Students must care about SGA to have a voice in their representation

Andrew Parks

As anyone who’s spoken with me in recent weeks knows, I’ve adopted an almost singular focus on our Student Government Association lately. While many have taken an interest in my discussions, I’ve heard a certain response a select few times: “Who cares about the SGA?”

I’ll start with this: A lot of people care about the SGA. In the two years I’ve worked on SGA election reform, I’ve spoken to more students than I can count who care a lot. But the unfortunate truth that this question underscores is that no matter how many people care, it’s not enough.

I expounded on our campus’ low voter turnout and poor electoral competition, two of the prime indicators of this apathy, in my last column. For this column, I’d like to explain why people should care about the SGA.

I’ll start with the money. The 2014 budget for our SGA determined the destiny of more than $860,000. Regardless of what you’ve been led to believe by SGA press releases, that money comes out of your wallet – from your tuition, your student fees, your room and board and for Alabama residents, your taxes. The cost of you not caring is 50 senators and seven executive officers deciding what’s done with that money without your input.

A second reason to care is the sheer number of students involved. In my four years here, the number of SGA staff positions has varied between roughly 80 and roughly 150. That makes the SGA one of the largest extracurricular groups on campus. Those personnel carry out a multitude of functions that affect all aspects of the student body directly. Many of them frequently advise UA officials on important decisions and assist in a number of day-to-day functions. Whether you know it or not, these students make decisions that affect you.

On that note, a third reason you should care is the simple fact that the SGA, like it or not, is your voice. On every college campus around the country, student government is intended to be the institution that represents the student body to the administration, the faculty and staff, the local community and even the state and federal governments. Our SGA is no different. You remaining silent means that someone else’s voice has a larger portion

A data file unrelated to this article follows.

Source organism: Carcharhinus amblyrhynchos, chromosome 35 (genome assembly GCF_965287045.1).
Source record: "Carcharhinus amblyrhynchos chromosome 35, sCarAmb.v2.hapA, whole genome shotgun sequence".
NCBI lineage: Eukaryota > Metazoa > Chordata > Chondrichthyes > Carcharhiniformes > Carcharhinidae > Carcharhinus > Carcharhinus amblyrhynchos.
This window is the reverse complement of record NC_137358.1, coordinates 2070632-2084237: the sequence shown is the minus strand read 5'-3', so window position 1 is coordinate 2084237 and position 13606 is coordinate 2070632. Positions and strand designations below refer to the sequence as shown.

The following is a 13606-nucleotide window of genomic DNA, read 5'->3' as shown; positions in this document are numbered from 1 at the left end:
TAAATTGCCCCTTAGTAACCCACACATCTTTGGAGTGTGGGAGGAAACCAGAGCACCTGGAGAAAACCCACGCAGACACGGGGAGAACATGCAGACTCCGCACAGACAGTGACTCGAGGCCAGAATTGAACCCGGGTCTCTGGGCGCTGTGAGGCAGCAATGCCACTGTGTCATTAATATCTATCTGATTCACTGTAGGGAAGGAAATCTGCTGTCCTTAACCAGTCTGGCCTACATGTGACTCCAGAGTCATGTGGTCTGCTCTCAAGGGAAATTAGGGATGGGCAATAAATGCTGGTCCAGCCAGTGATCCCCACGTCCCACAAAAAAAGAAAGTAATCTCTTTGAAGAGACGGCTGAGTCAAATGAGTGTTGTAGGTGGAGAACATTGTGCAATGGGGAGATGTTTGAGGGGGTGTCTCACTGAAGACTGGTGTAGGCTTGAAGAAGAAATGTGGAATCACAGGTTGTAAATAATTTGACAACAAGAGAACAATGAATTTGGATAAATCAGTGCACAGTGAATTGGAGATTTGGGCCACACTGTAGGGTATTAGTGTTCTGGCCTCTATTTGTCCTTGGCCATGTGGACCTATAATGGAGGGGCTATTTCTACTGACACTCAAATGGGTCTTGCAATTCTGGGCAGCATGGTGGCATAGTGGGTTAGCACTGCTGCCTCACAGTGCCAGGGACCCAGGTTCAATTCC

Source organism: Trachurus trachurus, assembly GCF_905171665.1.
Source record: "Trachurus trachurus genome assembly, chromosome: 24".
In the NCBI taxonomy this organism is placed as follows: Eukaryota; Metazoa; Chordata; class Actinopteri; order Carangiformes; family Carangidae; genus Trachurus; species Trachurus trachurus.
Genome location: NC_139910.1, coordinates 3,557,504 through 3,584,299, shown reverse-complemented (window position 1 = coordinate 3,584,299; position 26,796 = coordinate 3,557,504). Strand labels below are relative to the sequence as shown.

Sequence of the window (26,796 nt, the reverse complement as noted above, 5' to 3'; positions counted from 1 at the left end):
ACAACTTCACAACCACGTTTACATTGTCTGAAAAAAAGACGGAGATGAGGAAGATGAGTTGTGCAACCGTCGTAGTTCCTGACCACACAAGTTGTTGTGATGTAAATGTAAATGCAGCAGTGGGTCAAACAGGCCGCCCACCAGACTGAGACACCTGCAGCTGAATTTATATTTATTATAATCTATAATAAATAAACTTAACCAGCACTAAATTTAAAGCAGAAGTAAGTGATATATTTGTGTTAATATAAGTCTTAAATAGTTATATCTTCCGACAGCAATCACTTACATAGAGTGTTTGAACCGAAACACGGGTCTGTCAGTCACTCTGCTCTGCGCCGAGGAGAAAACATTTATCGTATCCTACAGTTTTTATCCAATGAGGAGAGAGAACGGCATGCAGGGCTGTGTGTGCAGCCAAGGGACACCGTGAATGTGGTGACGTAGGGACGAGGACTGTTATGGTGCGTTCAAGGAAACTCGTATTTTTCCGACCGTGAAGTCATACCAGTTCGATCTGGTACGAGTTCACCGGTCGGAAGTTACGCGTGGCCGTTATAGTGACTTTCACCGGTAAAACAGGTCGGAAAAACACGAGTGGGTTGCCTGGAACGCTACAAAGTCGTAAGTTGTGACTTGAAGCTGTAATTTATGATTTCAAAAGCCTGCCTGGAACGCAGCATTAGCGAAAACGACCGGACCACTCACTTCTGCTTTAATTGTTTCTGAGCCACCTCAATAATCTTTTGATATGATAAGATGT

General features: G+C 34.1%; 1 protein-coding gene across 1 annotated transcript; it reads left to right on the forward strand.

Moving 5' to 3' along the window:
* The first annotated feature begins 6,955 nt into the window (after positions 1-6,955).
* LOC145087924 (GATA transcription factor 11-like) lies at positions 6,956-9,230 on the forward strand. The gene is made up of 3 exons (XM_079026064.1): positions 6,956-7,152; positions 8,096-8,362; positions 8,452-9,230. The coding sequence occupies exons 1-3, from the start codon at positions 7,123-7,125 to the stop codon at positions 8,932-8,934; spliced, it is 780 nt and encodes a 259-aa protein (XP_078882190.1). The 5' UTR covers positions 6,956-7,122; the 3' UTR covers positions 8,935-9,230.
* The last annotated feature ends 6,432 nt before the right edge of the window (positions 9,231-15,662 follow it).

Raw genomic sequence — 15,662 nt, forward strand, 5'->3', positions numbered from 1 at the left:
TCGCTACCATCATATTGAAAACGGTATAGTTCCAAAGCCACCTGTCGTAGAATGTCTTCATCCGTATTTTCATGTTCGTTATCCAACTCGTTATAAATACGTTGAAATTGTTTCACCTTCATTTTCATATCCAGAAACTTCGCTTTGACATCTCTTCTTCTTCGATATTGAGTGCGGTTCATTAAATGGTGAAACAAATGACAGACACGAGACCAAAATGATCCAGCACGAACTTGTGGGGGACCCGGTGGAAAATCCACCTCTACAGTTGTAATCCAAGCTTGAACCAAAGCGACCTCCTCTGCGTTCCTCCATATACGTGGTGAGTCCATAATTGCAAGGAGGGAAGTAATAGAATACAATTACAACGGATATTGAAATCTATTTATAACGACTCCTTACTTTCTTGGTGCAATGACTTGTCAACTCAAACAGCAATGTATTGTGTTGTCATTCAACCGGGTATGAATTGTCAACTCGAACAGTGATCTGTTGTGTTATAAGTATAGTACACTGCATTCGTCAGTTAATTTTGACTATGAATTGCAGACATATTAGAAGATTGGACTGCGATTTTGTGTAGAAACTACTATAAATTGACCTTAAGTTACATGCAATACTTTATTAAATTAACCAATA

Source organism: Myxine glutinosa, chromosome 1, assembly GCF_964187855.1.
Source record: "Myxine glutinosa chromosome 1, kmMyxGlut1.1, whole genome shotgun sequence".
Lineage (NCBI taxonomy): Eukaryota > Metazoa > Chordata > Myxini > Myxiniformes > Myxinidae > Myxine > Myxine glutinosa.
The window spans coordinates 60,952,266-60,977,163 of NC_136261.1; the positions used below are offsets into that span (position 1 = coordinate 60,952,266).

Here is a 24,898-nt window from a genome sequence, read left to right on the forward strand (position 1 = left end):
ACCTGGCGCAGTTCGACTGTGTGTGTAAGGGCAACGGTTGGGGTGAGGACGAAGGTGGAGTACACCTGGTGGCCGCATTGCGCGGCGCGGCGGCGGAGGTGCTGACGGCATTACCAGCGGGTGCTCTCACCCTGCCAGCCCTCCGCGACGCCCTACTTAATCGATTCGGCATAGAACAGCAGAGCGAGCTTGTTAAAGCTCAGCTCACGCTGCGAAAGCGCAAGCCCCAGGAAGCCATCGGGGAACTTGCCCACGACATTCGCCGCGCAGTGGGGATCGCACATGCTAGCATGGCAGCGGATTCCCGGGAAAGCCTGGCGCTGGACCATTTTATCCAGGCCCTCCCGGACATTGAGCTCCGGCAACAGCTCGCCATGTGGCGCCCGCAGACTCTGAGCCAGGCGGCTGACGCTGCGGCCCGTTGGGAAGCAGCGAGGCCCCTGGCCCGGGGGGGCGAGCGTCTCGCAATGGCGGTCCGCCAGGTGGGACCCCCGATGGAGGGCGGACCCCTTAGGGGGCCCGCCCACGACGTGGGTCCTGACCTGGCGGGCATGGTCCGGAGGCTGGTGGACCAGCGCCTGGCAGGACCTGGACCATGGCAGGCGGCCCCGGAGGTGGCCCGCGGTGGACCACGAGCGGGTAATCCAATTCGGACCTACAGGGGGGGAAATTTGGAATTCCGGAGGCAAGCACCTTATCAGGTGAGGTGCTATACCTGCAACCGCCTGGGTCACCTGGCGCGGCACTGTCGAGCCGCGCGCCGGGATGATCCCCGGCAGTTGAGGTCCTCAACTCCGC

of that chorus.

The fourth and frankly most important reason is that the SGA is the face of the students of the University – the face of you. When the SGA makes a good move, our campus looks good; when it makes a bad move, our campus looks bad, as do the students by proxy. I could go into numerous examples of this, the most recent of which brought a mountain of bad publicity down on the University in the national media last April. But exactly how the SGA can, when run poorly, put egg on your face is not so important for the purpose of this column as exactly how that affects you. So how does it affect you? By affecting the value of the diploma you will leave here with.

For example, a few weeks ago, I spoke with a young lady who told me that representatives of a company she had applied to work for up north expressed concerns in an interview with her about hiring a UA graduate. Why? “Endorsing racism.” You may think that such a view of Alabama is outdated, and to be fair, that opinion isn’t entirely unfounded. But the simple truth is that in these cases, perception is often more important than reality. Whatever the reality may be, our SGA has done much to advance that perception, and little to change it.

As we go through the process of SGA elections in the coming weeks, you will be presented with an opportunity to determine the future of our campus. I urge you to pay close attention, carefully weigh your options and cast your vote thoughtfully. Take this opportunity to take the 
SGA back.

Andrew Parks is a senior majoring in political science. His column 
runs biweekly.